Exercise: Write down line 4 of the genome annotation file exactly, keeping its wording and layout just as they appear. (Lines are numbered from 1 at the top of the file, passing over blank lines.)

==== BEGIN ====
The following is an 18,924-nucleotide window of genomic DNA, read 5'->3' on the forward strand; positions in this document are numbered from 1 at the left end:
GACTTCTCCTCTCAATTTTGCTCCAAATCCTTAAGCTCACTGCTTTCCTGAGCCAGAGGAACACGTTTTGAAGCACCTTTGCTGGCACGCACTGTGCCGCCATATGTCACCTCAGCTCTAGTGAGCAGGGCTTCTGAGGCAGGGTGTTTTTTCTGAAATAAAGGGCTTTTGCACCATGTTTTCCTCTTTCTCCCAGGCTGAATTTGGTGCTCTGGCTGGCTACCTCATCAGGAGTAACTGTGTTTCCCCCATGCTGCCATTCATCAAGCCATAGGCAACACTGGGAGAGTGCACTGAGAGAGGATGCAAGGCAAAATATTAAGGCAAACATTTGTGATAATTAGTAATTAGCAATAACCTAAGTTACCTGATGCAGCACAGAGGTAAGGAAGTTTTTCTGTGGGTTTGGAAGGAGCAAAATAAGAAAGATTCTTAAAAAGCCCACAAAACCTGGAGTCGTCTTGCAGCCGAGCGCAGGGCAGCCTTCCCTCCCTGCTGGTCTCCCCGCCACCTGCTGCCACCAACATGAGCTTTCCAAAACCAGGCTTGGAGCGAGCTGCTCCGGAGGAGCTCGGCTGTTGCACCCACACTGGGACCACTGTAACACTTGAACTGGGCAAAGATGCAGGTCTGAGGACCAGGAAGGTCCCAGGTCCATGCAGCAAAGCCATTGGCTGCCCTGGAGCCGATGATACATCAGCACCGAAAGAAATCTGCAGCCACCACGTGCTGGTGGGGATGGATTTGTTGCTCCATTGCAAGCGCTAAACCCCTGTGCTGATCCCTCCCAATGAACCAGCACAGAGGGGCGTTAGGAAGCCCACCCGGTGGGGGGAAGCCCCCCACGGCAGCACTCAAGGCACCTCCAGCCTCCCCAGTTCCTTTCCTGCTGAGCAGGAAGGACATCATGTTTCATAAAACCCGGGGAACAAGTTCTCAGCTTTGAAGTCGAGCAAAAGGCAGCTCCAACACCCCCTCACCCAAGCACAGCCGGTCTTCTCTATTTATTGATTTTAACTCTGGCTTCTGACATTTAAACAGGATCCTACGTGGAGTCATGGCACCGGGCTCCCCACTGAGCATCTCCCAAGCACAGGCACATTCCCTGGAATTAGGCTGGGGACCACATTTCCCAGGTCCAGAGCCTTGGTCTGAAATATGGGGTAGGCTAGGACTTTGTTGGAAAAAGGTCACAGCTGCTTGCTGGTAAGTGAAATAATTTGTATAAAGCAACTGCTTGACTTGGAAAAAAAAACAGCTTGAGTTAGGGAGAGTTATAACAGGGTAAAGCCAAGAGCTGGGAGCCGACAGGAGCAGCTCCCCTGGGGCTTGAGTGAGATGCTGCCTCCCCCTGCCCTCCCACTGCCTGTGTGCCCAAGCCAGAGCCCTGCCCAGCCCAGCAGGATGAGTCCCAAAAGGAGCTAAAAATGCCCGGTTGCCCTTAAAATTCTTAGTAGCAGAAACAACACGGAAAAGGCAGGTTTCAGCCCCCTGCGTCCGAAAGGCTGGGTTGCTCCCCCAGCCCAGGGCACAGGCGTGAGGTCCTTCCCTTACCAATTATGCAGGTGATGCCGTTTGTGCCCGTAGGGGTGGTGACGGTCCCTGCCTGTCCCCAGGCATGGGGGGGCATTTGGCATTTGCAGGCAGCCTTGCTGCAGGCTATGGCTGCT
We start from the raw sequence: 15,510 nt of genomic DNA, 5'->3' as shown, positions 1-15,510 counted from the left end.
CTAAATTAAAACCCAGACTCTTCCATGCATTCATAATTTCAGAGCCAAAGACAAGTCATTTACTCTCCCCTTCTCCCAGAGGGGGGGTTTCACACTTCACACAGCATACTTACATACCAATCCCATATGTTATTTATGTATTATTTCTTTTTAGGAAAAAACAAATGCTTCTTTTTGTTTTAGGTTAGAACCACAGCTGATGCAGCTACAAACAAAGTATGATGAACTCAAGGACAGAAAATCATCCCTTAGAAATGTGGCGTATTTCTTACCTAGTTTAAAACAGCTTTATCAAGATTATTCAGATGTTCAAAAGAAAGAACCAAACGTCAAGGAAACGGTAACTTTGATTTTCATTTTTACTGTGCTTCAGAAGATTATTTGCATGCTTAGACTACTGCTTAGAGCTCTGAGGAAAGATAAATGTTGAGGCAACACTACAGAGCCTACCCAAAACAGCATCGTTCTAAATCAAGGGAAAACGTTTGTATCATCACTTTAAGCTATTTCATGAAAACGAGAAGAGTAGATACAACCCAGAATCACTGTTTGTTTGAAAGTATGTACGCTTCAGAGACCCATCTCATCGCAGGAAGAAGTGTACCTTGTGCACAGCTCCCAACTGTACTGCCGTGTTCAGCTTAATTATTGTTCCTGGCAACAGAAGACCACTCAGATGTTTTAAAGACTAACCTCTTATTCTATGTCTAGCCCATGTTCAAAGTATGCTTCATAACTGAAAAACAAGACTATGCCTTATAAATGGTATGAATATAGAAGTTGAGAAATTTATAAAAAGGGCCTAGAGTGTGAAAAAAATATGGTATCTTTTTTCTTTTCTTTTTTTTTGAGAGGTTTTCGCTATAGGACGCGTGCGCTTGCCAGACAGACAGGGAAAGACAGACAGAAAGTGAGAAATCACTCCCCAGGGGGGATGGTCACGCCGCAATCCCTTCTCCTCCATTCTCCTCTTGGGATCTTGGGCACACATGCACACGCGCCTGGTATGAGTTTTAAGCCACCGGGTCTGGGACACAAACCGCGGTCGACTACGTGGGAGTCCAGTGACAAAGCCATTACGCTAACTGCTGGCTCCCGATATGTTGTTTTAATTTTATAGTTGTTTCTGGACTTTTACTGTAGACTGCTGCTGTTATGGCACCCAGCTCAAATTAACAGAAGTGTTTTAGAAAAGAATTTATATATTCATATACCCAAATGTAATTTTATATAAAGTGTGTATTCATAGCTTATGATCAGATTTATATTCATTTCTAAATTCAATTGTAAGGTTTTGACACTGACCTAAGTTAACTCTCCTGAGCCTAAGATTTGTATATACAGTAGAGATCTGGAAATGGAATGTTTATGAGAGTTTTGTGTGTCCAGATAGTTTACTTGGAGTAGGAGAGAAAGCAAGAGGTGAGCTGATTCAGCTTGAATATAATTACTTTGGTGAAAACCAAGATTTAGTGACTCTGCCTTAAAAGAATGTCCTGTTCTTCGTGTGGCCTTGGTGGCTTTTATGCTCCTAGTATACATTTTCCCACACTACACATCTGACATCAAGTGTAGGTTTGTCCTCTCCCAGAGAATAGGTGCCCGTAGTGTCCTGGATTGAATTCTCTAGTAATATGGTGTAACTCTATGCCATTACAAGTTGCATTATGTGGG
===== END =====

CTAAATTAAAACCCAGACTCTTCCATGCATTCATAATTTCAGAGCCAAAGACAAGTCATTTACTCTCCCCTTCTCCCAGAGGGGGGGTTTCACACTTCACACAGCATACTTACATACCAATCCCATATGTTATTTATGTATTATTTCTTTTTAGGAAAAAACAAATGCTTCTTTTTGTTTTAGGTTAGAACCACAGCTGATGCAGCTACAAACAAAGTATGATGAACTCAAGGACAGAAAATCATCCCTTAGAAATGTGGCGTATTTCTTACCTAGTTTAAAACAGCTTTATCAAGATTATTCAGATGTTCAAAAGAAAGAACCAAACGTCAAGGAAACGGTAACTTTGATTTTCATTTTTACTGTGCTTCAGAAGATTATTTGCATGCTTAGACTACTGCTTAGAGCTCTGAGGAAAGATAAATGTTGAGGCAACACTACAGAGCCTACCCAAAACAGCATCGTTCTAAATCAAGGGAAAACGTTTGTATCATCACTTTAAGCTATTTCATGAAAACGAGAAGAGTAGATACAACCCAGAATCACTGTTTGTTTGAAAGTATGTACGCTTCAGAGACCCATCTCATCGCAGGAAGAAGTGTACCTTGTGCACAGCTCCCAACTGTACTGCCGTGTTCAGCTTAATTATTGTTCCTGGCAACAGAAGACCACTCAGATGTTTTAAAGACTAACCTCTTATTCTATGTCTAGCCCATGTTCAAAGTATGCTTCATAACTGAAAAACAAGACTATGCCTTATAAATGGTATGAATATAGAAGTTGAGAAATTTATAAAAAGGGCCTAGAGTGTGAAAAAAATATGGTATCTTTTTTCTTTTCTTTTTTTTTGAGAGGTTTTCGCTATAGGACGCGTGCGCTTGCCAGACAGACAGGGAAAGACAGACAGAAAGTGAGAAATCACTCCCCAGGGGGGATGGTCACGCCGCAATCCCTTCTCCTCCATTCTCCTCTTGGGATCTTGGGCACACATGCACACGCGCCTGGTATGAGTTTTAAGCCACCGGGTCTGGGACACAAACCGCGGTCGACTACGTGGGAGTCCAGTGACAAAGCCATTACGCTAACTGCTGGCTCCCGATATGTTGTTTTAATTTTATAGTTGTTTCTGGACTTTTACTGTAGACTGCTGCTGTTATGGCACCCAGCTCAAATTAACAGAAGTGTTTTAGAAAAGAATTTATATATTCATATACCCAAATGTAATTTTATATAAAGTGTGTATTCATAGCTTATGATCAGATTTATATTCATTTCTAAATTCAATTGTAAGGTTTTGACACTGACCTAAGTTAACTCTCCTGAGCCTAAGATTTGTATATACAGTAGAGATCTGGAAATGGAATGTTTATGAGAGTTTTGTGTGTCCAGATAGTTTACTTGGAGTAGGAGAGAAAGCAAGAGGTGAGCTGATTCAGCTTGAATATAATTACTTTGGTGAAAACCAAGATTTAGTGACTCTGCCTTAAAAGAATGTCCTGTTCTTCGTGTGGCCTTGGTGGCTTTTATGCTCCTAGTATACATTTTCCCACACTACACATCTGACATCAAGTGTAGGTTTGTCCTCTCCCAGAGAATAGGTGCCCGTAGTGTCCTGGATTGAATTCTCTAGTAATATGGTGTAACTCTATGCCATTACAAGTTGCATTATGTGGG